Monday, September 07, 2009

Episode 350: Chill Out, Anonymous Folk!

So apparently I've upset someone by dissing the Backstreet Boys in my previous post. I'm pretty sure I don't even know the person who left the comment, since I expect that any of my friends reading this blog will have the decency to leave their name when they comment. Since I'm already upsetting people, I might as well carry on in a similar vein. Having seen a few episodes of Eleventh Hour, I'm going to go out on a limb here and say that in retrospect, Fringe is actually the lovechild of Lost and this cancelled series, since what Eleventh Hour is missing is Fringe's conspiracy theories, of which Lost has plenty. Now, I don't think I've upset too many people by this speculation, but given that an innocent lament about the premature recycling of pop culture managed to inspire ire in someone out there, who knows? On a far less controversial sidenote, I spent an hour a couple of nights ago reading Alessandro Baricco's Silk. It was one of the most beautiful works of literature that I've read, and its style kind of put me in mind of Baricco's countryman, Italo Calvino, especially the way in which Hervé Joncour's repeated journeys to Japan are described in variations of the same linguistic template. The brevity of the chapters also reminded me of Russell Hoban's haiku-like novel chapters, and the final twist at the end of the novel is wonderful. Now I'm going to watch the film version that came out in 2007.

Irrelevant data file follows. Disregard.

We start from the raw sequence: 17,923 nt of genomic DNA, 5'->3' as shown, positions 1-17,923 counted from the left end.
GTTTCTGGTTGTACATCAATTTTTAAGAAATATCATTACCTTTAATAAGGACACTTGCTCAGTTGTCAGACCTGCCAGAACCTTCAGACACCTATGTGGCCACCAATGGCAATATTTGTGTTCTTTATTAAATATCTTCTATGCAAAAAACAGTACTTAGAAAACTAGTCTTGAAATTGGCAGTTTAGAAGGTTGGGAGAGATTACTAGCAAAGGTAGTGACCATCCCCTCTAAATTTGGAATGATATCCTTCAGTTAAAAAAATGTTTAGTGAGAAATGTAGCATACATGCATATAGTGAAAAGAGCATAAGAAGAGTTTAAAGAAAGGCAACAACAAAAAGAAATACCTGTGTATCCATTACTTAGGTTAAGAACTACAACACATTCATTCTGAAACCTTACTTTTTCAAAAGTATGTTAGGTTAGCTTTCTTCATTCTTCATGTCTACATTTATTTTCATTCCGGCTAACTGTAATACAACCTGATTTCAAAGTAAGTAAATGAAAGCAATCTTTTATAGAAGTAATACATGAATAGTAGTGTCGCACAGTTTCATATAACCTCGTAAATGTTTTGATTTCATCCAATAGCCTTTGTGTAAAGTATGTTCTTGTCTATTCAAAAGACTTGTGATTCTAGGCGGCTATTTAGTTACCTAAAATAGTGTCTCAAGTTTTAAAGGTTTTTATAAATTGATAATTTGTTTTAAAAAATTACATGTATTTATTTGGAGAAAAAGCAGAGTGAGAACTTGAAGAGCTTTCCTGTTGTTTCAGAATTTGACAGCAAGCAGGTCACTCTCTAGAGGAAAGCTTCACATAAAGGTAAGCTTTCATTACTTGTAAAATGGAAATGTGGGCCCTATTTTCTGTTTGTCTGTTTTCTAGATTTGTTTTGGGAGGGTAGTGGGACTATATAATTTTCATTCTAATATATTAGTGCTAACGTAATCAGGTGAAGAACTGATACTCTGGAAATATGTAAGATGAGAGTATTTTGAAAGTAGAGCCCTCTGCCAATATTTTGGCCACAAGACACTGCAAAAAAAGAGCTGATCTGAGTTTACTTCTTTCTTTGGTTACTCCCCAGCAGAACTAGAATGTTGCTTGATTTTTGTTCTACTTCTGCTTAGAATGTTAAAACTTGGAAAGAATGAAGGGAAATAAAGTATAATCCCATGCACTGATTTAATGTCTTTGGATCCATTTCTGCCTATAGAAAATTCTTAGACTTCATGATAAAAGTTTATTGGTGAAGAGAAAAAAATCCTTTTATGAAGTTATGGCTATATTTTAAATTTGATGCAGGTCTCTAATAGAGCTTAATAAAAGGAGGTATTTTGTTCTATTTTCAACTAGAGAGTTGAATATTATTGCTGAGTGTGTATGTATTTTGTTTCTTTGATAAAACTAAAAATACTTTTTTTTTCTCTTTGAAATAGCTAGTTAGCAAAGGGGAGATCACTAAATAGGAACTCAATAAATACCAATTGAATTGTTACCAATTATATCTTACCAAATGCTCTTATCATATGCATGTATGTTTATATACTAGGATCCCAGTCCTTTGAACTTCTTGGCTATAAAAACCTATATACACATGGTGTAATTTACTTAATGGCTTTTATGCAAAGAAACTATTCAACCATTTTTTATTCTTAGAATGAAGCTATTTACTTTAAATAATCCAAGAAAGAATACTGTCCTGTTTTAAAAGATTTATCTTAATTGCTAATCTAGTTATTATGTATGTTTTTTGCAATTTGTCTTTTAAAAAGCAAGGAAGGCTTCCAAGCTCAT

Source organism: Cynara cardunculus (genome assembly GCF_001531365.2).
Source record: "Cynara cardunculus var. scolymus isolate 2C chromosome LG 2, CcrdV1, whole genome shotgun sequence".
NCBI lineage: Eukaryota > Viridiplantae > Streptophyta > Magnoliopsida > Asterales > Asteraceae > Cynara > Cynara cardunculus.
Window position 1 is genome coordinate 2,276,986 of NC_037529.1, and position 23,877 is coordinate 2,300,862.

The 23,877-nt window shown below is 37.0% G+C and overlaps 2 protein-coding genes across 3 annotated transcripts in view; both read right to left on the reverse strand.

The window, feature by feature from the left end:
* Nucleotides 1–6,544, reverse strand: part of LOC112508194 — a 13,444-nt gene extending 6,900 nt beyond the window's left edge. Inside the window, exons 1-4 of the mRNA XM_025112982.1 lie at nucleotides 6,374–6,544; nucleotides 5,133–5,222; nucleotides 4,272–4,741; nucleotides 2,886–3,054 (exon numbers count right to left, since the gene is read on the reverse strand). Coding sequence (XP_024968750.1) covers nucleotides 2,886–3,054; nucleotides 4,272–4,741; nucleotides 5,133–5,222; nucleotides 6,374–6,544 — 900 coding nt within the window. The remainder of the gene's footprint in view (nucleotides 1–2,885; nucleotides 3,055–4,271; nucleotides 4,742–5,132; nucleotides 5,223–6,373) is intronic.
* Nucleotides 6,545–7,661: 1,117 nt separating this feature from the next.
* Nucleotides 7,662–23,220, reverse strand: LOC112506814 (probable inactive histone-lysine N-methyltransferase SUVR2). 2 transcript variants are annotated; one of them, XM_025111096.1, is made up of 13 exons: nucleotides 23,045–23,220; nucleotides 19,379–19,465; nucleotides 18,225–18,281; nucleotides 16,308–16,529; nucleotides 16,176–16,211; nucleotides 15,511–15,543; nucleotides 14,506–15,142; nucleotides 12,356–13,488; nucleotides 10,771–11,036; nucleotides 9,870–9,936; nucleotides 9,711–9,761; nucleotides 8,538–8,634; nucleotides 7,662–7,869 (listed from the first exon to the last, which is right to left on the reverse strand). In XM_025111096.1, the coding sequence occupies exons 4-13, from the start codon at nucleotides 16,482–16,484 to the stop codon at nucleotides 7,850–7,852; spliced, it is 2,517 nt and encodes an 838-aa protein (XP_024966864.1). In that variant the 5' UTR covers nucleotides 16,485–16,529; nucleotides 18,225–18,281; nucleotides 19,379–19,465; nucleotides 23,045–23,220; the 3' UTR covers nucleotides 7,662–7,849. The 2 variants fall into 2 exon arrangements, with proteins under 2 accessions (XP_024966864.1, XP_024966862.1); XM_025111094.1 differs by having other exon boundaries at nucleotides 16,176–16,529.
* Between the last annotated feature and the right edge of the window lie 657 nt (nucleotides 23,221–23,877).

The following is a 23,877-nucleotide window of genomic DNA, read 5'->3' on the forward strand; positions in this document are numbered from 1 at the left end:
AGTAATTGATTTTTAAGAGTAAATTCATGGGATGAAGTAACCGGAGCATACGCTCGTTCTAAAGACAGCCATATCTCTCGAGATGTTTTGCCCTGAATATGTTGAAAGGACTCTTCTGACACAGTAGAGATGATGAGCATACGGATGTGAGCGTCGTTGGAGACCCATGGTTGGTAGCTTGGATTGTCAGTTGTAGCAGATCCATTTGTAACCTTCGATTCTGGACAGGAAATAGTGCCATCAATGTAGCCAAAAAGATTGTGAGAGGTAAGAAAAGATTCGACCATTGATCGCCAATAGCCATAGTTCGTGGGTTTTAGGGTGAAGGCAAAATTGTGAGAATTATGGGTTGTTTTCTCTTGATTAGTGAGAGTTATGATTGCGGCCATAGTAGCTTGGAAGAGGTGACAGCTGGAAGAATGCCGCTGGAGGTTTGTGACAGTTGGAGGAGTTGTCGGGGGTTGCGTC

Jeremy said...


How in the world did you manage to catch flak over your previous post?

also, I'm sad to report that I'm looking forward to the next season of Fringe.

Ian said...

Beats me. It was just a few throwaway comments about the latest single from the Backstreet Boys!

I am looking forward to the next season of Fringe as well, to be honest. Eleventh Hour is good, but without the conspiracy theories of Fringe, it's a bit hard to see how the producers ever expected to sustain the self-contained stories for more than one season. The science though, is somewhat less speculative in Eleventh Hour than Fringe.